To state that Boston had a fully-orbed radical wing of “Hutchinsonians” is to miss the point. “Hutchinson’s ‘following’ was one that picked and chose discriminatingly, to the point where the word ‘following’ becomes debatable.” There was a radical wing being pushed and supported by Vane. However, this wing was far from monolithic, and in fact may have included a large number of people with no other common attribute other than the fact that they held opinions that were outside the mainline of Reformed Christianity. It is possible also to overplay the actions of Shepard and his side. Winship points out that Shepard never felt like the ‘winner’ that modern historiography paints him. Shepard would forever be marked by “psychic scars” from this controversy. One cannot help, but wonder what could have happened had these two scared, embattled souls been able to tone down the rhetoric and truly listen and learn from each other. In Shepard’s devotion to intellectual piety and concern for order, Hutchinson could have found a watchman to keep her inquiries from running across borders and boundaries set up by orthodox Christianity. Perhaps then she could have remained in Boston and escaped the horrible fate that awaited her. From Hutchinson’s esoteric and mystical understanding of God and her ability to truly interact with Him, perhaps, Shepard could have found the peace and assurance for which he seemed to long. In a sense, the story of Shepard and Hutchinson reminds me of the relationship between John Wesley and the Moravians. When Wesley, the staunch Anglican, met and learned from the deeply emotional piety of the Moravians, he found his peace. Then again this unlikely combination of “methodist” rigor and “Moravians” piety would also split the church. So perhaps the early Catholic critics were right. Perhaps Protestants are destined to long for unity and find division more easily. As I listen to the story of the Massachusetts Reformed Church, I wonder. I hope, too. I hope for peace, and that all those of us involved In the leadership of the church to be men and women of an irenic nature. In a way controversy is never so far away, and there is still a lot to learn about ourselves and each other.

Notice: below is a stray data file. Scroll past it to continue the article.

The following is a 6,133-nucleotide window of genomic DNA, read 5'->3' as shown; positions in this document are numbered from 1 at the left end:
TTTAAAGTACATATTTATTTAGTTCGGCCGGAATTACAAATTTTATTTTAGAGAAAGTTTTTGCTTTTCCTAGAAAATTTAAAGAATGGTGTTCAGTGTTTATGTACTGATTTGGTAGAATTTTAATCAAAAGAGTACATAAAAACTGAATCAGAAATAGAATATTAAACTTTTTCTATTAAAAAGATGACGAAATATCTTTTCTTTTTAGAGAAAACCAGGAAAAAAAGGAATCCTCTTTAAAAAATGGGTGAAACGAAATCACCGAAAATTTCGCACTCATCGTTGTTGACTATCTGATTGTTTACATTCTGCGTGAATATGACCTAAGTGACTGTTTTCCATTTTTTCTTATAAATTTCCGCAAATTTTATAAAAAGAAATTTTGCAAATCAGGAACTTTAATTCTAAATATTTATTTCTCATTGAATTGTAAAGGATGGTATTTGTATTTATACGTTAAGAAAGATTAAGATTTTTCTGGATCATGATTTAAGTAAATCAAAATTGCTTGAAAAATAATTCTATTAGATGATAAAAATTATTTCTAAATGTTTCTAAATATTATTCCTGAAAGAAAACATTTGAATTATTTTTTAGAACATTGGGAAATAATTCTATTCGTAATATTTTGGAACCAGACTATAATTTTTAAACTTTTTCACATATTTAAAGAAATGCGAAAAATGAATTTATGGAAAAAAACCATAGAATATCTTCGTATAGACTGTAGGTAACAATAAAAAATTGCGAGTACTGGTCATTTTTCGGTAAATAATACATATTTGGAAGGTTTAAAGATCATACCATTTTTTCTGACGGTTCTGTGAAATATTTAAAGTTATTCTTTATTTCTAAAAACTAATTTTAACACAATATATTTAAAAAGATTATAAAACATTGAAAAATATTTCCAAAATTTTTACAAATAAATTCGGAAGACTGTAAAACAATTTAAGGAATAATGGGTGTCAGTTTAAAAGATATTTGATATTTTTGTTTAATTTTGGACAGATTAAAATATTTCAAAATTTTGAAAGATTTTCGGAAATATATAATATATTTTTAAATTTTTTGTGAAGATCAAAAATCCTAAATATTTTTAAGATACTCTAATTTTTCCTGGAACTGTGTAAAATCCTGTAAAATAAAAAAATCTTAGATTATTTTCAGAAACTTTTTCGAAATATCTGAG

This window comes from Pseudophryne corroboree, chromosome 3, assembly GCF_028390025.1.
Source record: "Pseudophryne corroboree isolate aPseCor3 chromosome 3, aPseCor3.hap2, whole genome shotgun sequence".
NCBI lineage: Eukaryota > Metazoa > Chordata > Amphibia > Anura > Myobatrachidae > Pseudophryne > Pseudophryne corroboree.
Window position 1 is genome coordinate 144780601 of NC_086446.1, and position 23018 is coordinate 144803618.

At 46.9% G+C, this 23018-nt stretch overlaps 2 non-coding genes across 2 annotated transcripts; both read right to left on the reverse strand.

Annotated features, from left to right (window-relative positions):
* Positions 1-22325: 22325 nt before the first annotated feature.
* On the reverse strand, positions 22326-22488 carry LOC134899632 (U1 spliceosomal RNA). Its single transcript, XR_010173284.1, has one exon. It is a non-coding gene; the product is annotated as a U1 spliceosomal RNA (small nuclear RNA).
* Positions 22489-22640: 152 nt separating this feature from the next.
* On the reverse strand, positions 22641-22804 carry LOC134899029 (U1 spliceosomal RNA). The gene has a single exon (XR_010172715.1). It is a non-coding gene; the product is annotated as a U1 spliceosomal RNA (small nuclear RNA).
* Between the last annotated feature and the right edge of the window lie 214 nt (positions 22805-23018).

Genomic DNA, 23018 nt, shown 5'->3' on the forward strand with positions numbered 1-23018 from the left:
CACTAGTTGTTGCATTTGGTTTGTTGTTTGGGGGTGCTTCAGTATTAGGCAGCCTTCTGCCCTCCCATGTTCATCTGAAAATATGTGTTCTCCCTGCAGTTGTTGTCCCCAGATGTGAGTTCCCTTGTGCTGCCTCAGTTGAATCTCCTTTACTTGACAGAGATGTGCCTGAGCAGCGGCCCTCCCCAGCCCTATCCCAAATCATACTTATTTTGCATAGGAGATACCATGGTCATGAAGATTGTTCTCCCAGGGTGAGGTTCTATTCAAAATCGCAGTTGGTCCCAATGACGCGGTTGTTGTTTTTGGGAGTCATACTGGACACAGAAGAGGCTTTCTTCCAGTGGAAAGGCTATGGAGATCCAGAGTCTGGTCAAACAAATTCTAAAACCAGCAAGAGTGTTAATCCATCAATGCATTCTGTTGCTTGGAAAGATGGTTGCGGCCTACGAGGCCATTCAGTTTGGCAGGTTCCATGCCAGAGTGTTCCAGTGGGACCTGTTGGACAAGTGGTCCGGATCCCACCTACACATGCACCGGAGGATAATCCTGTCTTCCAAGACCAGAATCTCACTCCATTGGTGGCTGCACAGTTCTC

Winship, Michael P. Making Heretics: Militant Protestantism and Free Grace in Massachusetts, 1636-1641. Princeton UP: 2002, 3.
 Winship, 3.
 Winship, 59.
 A full discussion of these six points can be found in Chapter 11, ppg 228-231. As is its focus, this paper will focus on the 3 structural reasons given.
 Winship, 228.
 Winship, 21.
 Winship, 206.
 Winship, 54.